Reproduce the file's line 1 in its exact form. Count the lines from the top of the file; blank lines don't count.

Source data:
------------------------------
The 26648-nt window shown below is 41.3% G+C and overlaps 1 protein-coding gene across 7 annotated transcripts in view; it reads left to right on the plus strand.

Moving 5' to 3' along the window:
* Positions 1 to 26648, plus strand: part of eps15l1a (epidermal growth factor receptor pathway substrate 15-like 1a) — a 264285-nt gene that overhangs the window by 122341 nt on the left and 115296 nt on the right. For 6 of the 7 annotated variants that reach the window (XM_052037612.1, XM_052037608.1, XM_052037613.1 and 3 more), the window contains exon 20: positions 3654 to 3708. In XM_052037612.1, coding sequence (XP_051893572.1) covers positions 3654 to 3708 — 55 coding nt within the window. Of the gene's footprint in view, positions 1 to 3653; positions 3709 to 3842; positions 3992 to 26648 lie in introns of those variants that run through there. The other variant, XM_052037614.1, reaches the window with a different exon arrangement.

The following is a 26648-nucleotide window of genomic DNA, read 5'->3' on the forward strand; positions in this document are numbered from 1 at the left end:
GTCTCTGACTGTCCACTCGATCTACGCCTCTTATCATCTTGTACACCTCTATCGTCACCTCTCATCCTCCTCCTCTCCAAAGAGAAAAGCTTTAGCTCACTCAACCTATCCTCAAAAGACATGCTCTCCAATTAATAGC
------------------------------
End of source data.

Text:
The 26648-nt window shown below is 41.3% G+C and overlaps 1 protein-coding gene across 7 annotated transcripts in view; it reads left to right on the plus strand.